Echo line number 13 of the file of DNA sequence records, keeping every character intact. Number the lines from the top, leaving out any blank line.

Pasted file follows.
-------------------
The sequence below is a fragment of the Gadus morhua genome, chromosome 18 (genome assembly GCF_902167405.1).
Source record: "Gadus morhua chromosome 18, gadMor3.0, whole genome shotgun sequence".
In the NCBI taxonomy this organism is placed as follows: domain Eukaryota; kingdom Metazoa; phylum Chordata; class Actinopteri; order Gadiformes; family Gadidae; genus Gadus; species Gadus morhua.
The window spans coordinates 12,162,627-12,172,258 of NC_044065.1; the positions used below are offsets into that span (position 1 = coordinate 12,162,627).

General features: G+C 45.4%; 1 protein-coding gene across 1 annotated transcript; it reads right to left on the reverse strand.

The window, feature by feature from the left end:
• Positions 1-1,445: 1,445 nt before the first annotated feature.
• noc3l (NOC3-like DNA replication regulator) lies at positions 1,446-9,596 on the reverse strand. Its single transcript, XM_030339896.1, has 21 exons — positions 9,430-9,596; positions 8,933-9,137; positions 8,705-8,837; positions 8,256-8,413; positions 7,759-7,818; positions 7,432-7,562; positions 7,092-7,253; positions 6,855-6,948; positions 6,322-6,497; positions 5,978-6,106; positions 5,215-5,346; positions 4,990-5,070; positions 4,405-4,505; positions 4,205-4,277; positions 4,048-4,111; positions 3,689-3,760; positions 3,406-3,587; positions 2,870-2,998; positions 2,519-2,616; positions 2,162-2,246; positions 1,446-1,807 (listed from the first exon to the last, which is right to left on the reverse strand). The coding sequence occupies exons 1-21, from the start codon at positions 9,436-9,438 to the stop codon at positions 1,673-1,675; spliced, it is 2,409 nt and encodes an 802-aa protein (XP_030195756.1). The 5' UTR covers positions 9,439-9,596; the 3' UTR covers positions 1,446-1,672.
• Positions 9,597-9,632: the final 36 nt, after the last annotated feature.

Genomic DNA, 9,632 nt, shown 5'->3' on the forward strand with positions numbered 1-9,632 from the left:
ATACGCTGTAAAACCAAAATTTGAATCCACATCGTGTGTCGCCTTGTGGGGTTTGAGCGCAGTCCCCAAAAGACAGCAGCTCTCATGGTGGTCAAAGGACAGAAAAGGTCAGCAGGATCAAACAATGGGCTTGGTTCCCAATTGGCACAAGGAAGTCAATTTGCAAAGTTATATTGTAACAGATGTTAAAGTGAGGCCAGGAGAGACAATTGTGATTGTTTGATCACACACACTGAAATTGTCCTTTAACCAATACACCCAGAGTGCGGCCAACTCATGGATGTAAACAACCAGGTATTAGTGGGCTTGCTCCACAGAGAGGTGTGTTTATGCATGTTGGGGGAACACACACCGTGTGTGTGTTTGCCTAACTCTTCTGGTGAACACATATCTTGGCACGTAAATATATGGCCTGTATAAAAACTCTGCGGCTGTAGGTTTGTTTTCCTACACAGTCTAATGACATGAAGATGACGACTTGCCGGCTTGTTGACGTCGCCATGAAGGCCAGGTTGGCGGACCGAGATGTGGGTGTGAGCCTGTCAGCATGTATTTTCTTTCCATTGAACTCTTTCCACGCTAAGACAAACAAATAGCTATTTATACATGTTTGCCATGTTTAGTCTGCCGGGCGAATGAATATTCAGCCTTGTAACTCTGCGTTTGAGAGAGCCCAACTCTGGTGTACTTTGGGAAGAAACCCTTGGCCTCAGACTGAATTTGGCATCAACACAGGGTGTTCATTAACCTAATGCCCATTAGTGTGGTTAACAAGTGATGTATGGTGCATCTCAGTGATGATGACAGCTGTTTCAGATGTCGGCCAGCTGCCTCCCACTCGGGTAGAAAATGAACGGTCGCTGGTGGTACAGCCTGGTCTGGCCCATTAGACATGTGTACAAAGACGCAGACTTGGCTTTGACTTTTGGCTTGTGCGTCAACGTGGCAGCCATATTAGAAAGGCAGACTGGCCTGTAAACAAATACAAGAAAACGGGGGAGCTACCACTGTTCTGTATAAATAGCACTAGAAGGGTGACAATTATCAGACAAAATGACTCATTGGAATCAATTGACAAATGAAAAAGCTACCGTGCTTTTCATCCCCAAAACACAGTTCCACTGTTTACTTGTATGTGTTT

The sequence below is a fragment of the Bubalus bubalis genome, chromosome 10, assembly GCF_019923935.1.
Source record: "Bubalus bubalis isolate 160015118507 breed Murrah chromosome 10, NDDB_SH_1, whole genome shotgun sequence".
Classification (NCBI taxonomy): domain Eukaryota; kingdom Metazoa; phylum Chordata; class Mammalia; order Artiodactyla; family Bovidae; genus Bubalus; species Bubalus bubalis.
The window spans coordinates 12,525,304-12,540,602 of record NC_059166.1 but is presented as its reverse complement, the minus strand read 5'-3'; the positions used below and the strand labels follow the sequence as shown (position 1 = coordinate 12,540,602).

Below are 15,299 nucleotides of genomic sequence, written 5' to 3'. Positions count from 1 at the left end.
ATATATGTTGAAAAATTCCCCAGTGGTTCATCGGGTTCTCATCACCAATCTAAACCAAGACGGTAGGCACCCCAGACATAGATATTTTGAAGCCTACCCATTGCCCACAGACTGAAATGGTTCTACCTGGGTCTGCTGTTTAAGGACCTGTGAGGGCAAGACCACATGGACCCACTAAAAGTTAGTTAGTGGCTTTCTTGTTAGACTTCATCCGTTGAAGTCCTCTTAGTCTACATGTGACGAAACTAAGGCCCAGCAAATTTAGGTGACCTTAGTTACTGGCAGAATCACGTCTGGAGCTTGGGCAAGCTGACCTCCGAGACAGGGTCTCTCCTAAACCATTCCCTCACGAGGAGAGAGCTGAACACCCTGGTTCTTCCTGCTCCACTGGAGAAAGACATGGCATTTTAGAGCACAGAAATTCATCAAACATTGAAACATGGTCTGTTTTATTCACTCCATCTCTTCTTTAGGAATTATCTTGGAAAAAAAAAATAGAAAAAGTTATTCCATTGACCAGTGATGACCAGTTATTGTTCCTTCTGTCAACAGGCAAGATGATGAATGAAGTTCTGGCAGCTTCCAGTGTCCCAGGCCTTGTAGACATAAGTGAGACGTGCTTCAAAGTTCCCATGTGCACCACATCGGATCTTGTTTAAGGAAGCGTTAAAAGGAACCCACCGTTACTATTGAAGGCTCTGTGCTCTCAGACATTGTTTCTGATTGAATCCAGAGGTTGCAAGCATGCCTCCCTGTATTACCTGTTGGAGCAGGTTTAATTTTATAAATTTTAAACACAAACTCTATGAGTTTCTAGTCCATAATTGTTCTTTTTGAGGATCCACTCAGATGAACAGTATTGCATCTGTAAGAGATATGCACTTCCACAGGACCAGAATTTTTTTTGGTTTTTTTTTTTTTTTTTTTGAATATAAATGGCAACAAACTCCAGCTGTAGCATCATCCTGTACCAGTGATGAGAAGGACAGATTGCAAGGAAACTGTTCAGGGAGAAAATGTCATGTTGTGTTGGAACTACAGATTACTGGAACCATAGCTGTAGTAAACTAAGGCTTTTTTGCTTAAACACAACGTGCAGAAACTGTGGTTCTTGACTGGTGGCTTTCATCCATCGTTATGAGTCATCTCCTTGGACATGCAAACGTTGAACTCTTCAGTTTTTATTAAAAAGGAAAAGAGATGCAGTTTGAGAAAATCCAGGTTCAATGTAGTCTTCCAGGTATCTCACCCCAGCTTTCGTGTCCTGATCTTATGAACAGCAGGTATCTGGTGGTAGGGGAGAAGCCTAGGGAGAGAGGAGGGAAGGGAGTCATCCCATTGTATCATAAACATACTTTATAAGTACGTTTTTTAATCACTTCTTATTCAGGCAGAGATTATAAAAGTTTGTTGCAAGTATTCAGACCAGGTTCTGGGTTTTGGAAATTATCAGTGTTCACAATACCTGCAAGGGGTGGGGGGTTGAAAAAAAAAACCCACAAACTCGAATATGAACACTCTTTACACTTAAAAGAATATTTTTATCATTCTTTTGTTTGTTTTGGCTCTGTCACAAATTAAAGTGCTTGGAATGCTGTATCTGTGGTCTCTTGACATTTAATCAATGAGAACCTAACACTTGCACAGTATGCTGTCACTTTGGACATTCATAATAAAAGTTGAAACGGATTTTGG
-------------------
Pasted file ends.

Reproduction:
Source record: "Bubalus bubalis isolate 160015118507 breed Murrah chromosome 10, NDDB_SH_1, whole genome shotgun sequence".